Science has a convincing understanding of global warming caused by the burning of fossil fuels, a cause and effect first postulated more then a century ago. We are already in the skid – the accident is happening. The already existing greenhouse gases will continue to trap heat over the next century. It might be too late already to overt runaway global warming.

If we know that reckless street racing leads to death, why do we allow the production and merchandising of cars designed, engineered and promoted to street race?

If we know that continuing fossil fuel use risks our lives today and maybe human extinction, why do we still have an economy almost totally dependent upon fossil fuels while possible alternative renewable energy sources languish relatively ignored? Where fossil fuel exploitation is still subsidized by governments?

Why are we expanding ‘car economies’ (now in China and India as well as the developed world) when we should be aware of the global warming danger and know of other possible economic and social configurations that don’t require intensive fossil fuel use? Other ways of organizing our lives that don’t need the fossil fuel addiction?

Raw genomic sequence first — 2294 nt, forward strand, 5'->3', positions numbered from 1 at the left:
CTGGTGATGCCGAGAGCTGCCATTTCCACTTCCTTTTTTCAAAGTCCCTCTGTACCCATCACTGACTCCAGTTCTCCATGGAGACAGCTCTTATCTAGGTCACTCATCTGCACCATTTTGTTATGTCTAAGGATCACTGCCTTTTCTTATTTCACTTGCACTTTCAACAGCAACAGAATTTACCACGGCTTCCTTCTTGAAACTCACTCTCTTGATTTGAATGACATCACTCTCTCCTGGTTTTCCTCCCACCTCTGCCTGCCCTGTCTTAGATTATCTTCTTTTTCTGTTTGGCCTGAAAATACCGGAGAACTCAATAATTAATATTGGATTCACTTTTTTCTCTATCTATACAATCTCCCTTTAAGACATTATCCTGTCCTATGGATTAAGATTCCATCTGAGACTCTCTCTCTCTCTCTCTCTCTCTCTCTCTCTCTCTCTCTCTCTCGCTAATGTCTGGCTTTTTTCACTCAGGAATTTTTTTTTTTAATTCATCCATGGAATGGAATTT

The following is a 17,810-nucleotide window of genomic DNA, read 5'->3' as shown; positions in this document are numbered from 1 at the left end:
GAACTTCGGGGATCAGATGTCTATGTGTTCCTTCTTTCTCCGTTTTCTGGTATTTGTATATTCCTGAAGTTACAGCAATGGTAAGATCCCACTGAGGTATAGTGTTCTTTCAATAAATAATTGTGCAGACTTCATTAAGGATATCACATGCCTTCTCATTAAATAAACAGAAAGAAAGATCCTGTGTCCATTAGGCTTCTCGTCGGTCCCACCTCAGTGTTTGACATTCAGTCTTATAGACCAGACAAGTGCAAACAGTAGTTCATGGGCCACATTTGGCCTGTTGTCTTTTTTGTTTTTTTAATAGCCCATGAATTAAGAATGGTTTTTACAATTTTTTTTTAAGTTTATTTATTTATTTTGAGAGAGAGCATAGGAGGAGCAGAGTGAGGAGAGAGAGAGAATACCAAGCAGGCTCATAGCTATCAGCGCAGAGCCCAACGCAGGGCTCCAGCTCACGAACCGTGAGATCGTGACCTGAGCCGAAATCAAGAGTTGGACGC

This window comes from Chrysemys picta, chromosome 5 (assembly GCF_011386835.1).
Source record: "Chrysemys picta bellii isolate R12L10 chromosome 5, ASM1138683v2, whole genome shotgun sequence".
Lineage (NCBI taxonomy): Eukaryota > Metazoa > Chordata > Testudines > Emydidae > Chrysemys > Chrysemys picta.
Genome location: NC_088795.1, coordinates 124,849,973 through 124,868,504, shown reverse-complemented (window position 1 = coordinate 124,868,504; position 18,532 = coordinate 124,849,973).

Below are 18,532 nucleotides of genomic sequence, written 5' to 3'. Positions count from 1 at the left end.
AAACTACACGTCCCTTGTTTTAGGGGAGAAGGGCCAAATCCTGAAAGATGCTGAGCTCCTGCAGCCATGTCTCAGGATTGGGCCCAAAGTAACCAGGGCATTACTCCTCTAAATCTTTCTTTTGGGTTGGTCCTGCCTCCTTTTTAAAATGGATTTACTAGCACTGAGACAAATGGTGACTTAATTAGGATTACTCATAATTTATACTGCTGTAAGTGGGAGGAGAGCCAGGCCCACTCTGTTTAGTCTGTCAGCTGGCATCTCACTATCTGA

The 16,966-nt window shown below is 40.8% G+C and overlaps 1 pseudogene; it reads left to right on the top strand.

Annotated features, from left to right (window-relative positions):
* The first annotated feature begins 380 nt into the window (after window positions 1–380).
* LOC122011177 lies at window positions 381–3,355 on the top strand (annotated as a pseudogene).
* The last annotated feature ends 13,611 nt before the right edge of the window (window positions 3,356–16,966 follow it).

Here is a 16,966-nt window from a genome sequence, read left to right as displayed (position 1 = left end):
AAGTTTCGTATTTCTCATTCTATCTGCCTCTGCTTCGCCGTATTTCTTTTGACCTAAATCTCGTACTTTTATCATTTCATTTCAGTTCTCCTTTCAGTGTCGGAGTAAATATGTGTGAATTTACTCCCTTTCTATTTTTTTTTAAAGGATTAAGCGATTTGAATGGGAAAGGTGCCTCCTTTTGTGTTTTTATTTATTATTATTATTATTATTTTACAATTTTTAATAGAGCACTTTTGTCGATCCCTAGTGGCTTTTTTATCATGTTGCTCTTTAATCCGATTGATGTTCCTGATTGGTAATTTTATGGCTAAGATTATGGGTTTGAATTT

Why do young guys continue to race recklessly when they see wrecks and pictures of the dead in the media and guys like themselves remorseful in the manslaughter trial coverage?

Why does everybody in our business community still demand exponential rates of growth and the wasteful use of what are now becoming very precious resources needed by future generations? Rates of material growth that can clearly be understood as risking catastrophic death and mayhem and perhaps even the extinction of humanity on this planet?

Why aren’t our captains of industry, our economic-centric politicians and commerce focused governments and all of us that own businesses (or work in or are financially dependent upon them) in the dock, right now, today, for risking unbelievable calamity just because of our personal, incredibly ignorant and unethical addiction to reckless speed?

When there are (when there we’re?) so many other possible ways of driving, of operating our economies, that don’t risk extinction?